Welcome to Circus Acts 101 – Tips and Tricks and Quick Fixes Under the Big Top

1.  Location, Location, Location!!!
Flowers are picky.  They can’t help it.  They just are.  Some like sun, some hate it.  Some like acidic soil, some are allergic.  Some can’t decide what they like and can go either way.  So when you sign up new flowers for your three ring stunner, check out their background and make sure they will be a good fit for the location you’ve chosen.  If your flower bed is in the shade, you need shade plants.  If your flower bed is in the sun, you need sun plants.  If your flower bed is half and half, get flowers that need half sun/half shade.  Some flowers have special soil needs too, so be sure to look closely at your tags for special requirements.  And think about soil drainage.  Aside from water plants, not many flowers enjoy swimming, so make sure the location you’ve chosen is out of the flooding zone.

Quick Fix:  Flower Bed turning into a marsh land?   Dig up your plants and lay them on a tarp nearby.  Remove the soil and lay about a four inch layer of gravel in your bed.  Refill the bed with soil or organic compost and replant your flowers.

2. Violating the Maximum Capacity Rule

The Big Top may be big but it can only comfortably hold so many occupants, and overcrowding can lead to disgruntled flowers and riots.  Remember those little information tags that came with your flowers?  They also have spacing requirements.  And tho you might think that tiny little plant couldn’t possibly need as much space as its tag suggests, don’t forget that those little flowers grow up to be big flowers.  And big flowers take up more space.  By the same token, imposters can rob your flowers of their personal space, so get those weeds out of there.  After all, they didn’t even purchase a ticket to your circus did they?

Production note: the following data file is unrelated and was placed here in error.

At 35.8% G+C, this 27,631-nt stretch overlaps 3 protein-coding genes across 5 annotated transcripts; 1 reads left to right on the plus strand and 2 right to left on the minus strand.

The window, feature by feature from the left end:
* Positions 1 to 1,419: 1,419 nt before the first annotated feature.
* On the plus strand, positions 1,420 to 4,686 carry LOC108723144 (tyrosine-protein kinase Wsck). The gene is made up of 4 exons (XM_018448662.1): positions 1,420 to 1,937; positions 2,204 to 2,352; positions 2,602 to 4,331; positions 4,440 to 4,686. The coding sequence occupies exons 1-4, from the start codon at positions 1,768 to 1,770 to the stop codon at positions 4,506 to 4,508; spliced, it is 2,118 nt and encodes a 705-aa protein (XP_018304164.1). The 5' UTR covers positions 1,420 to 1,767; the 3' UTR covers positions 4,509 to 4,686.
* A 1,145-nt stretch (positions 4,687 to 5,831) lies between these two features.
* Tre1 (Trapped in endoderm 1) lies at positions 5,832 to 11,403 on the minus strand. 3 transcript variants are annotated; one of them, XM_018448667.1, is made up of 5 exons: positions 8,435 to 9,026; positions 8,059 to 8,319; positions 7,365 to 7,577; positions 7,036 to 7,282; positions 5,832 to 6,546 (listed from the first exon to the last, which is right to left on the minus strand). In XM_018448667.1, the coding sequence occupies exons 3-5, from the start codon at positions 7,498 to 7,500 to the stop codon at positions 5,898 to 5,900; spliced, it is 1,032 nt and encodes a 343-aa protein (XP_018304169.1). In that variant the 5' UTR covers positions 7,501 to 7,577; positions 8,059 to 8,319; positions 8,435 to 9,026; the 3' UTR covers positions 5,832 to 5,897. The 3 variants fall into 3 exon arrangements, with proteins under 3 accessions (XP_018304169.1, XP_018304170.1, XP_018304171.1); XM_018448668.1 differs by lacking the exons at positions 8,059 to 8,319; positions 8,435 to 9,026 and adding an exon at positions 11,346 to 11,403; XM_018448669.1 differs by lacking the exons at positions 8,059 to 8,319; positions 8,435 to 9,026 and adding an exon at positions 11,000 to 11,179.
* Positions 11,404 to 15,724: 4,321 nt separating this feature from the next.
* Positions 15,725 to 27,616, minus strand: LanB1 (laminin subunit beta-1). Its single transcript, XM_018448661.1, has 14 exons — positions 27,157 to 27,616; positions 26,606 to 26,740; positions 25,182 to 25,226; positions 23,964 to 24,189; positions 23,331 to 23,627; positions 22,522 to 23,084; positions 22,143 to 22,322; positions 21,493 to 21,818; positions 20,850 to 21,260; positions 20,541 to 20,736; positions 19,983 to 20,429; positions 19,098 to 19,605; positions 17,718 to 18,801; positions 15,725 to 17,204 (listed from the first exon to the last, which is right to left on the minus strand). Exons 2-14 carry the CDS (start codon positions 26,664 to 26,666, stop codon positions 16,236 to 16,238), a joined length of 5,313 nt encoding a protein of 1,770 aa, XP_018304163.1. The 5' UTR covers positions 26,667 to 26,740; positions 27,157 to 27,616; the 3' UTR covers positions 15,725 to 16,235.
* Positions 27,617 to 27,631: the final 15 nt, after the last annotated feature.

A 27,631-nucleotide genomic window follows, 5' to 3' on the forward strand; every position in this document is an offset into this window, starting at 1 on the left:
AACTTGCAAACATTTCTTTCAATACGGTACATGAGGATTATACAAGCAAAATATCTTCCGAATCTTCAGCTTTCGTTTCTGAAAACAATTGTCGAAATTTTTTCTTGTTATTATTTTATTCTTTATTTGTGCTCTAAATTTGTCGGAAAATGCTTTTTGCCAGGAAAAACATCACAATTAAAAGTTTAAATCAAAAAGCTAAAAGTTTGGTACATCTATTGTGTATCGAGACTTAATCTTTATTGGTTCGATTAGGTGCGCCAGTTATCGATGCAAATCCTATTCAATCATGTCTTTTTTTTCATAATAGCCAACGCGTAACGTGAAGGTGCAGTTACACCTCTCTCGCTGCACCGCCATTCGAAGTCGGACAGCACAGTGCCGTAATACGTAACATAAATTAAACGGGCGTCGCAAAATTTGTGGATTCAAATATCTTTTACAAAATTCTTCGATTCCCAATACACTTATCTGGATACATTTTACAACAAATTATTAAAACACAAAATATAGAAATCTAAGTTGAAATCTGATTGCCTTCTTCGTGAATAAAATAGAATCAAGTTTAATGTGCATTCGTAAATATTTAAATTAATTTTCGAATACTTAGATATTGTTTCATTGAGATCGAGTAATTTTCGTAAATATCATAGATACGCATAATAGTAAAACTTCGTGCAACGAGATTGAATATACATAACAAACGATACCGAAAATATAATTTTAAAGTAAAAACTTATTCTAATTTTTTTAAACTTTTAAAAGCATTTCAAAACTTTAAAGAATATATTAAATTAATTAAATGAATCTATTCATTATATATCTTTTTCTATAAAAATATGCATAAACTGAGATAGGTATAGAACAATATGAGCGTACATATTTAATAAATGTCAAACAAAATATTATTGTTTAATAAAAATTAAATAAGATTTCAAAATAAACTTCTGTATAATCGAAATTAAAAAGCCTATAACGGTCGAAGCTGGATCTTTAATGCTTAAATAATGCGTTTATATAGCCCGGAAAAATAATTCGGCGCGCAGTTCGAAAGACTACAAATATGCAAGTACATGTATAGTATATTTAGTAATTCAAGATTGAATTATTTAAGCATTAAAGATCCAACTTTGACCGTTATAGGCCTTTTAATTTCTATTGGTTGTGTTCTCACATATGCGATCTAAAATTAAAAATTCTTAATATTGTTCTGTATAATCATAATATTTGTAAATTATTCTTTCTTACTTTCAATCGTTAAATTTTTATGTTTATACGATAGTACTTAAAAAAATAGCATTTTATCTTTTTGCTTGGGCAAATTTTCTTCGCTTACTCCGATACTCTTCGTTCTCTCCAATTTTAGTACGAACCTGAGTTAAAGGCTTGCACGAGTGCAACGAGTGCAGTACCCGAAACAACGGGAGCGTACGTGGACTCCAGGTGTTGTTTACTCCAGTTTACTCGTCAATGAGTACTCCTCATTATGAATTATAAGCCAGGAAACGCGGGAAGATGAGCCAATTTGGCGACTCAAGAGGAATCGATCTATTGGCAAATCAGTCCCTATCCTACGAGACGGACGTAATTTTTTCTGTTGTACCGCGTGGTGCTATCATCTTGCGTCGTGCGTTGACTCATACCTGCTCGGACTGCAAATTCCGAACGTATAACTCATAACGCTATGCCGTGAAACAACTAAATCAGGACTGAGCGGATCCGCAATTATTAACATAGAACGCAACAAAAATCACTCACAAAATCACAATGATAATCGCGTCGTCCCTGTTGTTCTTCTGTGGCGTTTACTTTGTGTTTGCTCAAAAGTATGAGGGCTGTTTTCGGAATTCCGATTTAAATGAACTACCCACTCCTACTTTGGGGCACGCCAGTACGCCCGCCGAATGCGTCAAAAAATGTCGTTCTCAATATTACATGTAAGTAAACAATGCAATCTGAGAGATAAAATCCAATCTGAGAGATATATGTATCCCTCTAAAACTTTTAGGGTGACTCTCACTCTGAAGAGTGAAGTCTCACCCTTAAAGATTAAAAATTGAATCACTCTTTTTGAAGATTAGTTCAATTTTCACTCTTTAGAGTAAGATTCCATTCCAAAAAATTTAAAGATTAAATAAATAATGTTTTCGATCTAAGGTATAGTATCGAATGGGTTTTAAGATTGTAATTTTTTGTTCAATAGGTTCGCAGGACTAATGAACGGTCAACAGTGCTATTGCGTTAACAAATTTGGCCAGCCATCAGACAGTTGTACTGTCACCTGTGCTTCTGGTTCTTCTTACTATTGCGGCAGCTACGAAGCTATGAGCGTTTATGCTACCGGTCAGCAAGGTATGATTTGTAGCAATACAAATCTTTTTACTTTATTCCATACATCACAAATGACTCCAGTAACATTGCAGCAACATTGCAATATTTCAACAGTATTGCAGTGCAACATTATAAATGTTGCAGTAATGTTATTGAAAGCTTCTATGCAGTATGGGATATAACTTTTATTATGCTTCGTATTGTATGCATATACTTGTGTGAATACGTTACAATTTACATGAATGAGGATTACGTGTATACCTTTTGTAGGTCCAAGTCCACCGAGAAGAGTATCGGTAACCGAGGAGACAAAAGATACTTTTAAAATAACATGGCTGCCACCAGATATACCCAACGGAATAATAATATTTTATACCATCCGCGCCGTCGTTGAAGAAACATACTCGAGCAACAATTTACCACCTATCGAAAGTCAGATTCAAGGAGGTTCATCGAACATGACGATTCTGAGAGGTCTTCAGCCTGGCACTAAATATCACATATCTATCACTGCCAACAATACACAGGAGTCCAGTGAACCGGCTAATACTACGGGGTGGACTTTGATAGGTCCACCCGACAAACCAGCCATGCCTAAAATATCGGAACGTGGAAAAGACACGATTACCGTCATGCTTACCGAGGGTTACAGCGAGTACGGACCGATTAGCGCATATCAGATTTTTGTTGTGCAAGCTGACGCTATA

Quick Fix:  Having trouble telling your flowers apart from an imposter?  It’s easy to tell a flower apart from a weed when a big beautiful bloom is sitting on top of it, but before it performs in front of the crowd, it can be kind of hard to tell the difference.  So, until your little flower is ready for its close-up, stick the flower tag in the soil in front of your star performer.  If you don’t like the look of the tag, you can label a popsicle stick and insert it instead of the nursery tag.

3.  Hiring a Camera Hog

Everybody in the Circus is a star, but some stars think they are the only ones entitled to the star-treatment and try to take over.  Your job as the Ring Leader is to quickly put them back in their place.  If you’ve chosen to hire an invasive plant, give it ample room to spread so it doesn’t trample your other flowers.  Plants like Sweet Potato, Vinca Major and Ivy grow quickly and spread like wild fire.  So if you see words like spreads quickly, prolific reseeder, or vigorous grower remember to keep them far away from your other stars.

Quick Fix:  Got a Star that’s out of control?  Cut it down to size!   Most invasive plants can take some pruning, so go ahead and cut them back to keep the shape and size that you want.  Remember you’re in control.  We recommend pinching the plants at a joint when cutting them back.  And a stern reprimand every so often probably wouldn’t hurt either.

4.  Have Fun!

A Circus without fun is like a week full of Mondays!  So bring on the clowns, the lions, the bears, and the magicians and dazzle the crowd with the Circus you create!!!